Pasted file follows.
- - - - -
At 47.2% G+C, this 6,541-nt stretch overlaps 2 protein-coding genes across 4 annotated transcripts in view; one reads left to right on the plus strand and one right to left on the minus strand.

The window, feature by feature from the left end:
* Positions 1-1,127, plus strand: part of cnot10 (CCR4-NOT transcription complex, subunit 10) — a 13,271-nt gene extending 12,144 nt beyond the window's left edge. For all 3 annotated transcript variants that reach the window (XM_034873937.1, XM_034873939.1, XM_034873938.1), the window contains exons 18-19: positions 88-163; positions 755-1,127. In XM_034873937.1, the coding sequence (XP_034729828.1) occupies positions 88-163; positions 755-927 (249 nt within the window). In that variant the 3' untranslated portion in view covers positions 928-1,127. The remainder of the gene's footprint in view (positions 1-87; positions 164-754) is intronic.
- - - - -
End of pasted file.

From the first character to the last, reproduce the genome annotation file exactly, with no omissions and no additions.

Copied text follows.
At 47.2% G+C, this 6,541-nt stretch overlaps 2 protein-coding genes across 4 annotated transcripts in view; one reads left to right on the plus strand and one right to left on the minus strand.

The window, feature by feature from the left end:
* Positions 1-1,127, plus strand: part of cnot10 (CCR4-NOT transcription complex, subunit 10) — a 13,271-nt gene extending 12,144 nt beyond the window's left edge. For all 3 annotated transcript variants that reach the window (XM_034873937.1, XM_034873939.1, XM_034873938.1), the window contains exons 18-19: positions 88-163; positions 755-1,127. In XM_034873937.1, the coding sequence (XP_034729828.1) occupies positions 88-163; positions 755-927 (249 nt within the window). In that variant the 3' untranslated portion in view covers positions 928-1,127. The remainder of the gene's footprint in view (positions 1-87; positions 164-754) is intronic.